The figures are stark. In just over 30 years, 577 has become 471. The evidence is unambiguous and the direction of travel clear. This is the road to terminal decline. And it’s been sign posted long enough. 

How on earth can the banding movement in the UK be going in any other direction when we have fewer bands at the foundation levels of the Third and Fourth Section than we have in Championship and First?

How on earth can the banding movement in the UK be going in any other direction when we have fewer bands at the foundation levels of the Third and Fourth Section than we have in Championship and First?

Some individual regions may think they display some sort of immunity from decline, but they are deluding themselves.   Wales had just 4 bands in the Fourth Section this year, Yorkshire and the North of England just 7 each.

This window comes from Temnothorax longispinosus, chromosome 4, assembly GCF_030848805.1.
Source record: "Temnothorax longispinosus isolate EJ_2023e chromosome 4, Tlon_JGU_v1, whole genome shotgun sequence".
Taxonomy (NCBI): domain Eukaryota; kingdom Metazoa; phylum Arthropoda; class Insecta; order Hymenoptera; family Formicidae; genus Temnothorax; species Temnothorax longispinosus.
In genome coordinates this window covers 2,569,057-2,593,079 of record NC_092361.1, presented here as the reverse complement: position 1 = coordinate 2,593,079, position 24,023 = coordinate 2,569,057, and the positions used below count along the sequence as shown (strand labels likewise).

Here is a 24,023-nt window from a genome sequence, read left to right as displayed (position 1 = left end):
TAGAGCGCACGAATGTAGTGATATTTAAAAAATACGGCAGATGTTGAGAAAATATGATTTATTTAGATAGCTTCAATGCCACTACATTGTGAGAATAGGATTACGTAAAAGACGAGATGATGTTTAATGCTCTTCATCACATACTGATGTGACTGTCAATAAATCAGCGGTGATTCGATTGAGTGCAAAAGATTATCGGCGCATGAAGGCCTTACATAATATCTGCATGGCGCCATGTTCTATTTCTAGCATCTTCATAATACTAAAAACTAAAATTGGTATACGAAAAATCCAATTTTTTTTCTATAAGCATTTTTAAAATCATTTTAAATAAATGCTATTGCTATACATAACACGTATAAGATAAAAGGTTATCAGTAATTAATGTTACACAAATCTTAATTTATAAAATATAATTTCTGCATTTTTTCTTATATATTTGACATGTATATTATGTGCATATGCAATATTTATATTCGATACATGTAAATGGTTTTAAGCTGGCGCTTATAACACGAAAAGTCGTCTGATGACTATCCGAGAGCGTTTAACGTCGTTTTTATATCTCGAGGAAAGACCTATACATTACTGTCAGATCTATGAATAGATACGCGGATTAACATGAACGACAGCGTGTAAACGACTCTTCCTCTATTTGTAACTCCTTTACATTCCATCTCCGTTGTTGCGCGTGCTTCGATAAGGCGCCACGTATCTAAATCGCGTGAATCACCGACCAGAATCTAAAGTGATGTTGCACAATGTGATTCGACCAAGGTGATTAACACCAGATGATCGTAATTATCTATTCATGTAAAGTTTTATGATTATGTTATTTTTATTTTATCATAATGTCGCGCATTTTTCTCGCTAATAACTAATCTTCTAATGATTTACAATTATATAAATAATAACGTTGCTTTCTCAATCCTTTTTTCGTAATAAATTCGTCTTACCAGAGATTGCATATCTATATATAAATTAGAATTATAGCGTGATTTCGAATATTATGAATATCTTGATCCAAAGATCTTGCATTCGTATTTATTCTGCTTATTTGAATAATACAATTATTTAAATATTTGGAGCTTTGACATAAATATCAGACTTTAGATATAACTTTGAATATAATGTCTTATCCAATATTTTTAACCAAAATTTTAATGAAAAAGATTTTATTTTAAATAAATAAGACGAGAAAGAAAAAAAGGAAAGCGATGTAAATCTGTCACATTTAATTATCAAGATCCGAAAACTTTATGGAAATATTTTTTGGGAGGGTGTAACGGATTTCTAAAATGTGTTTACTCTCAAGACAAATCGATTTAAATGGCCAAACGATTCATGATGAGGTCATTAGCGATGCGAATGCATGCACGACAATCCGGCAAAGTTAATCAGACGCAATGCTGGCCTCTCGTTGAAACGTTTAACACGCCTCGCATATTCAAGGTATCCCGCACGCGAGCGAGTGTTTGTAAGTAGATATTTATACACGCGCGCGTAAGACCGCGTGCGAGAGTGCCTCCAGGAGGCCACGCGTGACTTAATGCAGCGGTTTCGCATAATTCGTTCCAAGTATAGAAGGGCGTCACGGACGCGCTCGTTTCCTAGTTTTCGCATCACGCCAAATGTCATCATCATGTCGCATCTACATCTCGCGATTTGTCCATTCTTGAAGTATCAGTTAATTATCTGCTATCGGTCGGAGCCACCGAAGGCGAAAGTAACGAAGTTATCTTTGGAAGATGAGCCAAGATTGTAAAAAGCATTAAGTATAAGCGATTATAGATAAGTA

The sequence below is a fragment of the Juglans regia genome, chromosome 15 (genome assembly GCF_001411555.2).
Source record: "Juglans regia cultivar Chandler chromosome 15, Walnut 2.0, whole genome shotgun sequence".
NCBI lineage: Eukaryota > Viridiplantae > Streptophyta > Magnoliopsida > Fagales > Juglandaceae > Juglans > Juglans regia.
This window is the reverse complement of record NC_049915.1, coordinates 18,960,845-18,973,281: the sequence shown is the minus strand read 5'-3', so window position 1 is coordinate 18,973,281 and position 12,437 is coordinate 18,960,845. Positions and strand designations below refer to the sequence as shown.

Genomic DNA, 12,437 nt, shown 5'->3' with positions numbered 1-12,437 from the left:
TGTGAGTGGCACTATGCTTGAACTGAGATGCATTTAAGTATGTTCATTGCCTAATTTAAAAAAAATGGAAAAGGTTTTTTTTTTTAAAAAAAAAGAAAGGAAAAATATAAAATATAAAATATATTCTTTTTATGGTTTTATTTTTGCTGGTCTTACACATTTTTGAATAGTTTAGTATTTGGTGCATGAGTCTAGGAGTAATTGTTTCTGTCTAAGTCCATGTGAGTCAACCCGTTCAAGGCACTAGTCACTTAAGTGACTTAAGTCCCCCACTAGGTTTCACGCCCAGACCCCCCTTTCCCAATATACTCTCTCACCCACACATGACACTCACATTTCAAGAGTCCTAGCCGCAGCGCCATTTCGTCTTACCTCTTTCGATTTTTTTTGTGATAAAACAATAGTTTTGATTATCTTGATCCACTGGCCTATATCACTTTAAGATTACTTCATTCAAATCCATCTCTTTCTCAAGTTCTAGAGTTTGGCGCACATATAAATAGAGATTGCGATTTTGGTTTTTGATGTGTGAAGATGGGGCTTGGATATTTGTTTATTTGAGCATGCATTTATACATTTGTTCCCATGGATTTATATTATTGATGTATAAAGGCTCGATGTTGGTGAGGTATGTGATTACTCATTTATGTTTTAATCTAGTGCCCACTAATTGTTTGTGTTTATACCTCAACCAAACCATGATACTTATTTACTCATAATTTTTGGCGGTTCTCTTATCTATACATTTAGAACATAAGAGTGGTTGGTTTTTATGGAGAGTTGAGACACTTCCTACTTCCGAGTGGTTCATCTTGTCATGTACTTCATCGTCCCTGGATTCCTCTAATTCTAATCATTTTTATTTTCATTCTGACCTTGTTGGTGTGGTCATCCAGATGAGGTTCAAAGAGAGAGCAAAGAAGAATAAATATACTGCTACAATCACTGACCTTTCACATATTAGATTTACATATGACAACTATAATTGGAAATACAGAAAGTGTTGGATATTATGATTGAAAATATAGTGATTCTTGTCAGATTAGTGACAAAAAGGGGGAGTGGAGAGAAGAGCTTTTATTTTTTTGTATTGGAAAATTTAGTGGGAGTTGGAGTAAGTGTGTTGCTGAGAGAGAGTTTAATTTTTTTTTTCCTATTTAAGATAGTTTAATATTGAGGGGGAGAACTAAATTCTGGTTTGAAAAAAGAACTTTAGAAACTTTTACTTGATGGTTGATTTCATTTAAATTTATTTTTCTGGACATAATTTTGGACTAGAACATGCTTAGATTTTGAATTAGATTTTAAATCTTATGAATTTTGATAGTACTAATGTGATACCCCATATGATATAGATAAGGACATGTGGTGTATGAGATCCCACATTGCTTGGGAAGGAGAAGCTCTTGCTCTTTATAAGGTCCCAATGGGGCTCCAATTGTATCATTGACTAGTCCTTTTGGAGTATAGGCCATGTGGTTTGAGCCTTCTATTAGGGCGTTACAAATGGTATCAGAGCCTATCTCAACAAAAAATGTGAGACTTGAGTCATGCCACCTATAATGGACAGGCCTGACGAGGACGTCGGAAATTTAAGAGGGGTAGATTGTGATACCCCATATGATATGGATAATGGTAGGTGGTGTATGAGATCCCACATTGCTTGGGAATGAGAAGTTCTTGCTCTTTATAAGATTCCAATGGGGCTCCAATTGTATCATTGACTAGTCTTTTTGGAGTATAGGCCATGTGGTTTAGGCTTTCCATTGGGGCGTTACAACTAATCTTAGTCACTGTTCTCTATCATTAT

Royal Oakeley Band won the Welsh Fourth Section title - but there were only four bands that competed in Swansea

Not that far back

People now look back on fields of 25 plus bands in the Fourth Section as if it was a long forgotten era of high pitched instruments and sepia tinted winner’s photographs.  Far from it - in 1999, London & SC had a line up of 33 competitors, the West of England 28 and Midlands 26.  Wales boasted 17, Yorkshire 13 and the North of England 12. 

As was argued in a 4BR article of April 2020 (The shape of things to come: The right time for a debate on a new National Structure? https://www.4barsrest.com/articles/2020/1868.asp ) there remains an urgent need to look at the competitive structure that underpins UK banding.

Now perhaps more than ever.

Cooperation

How it can be done remains open to debate – but it cannot be undertaken without the cooperation and endorsement of Kapitol Promotions who own, organise and provide funding (with the exception of the Scottish Championships) to assist the autonomous regional championship organisations.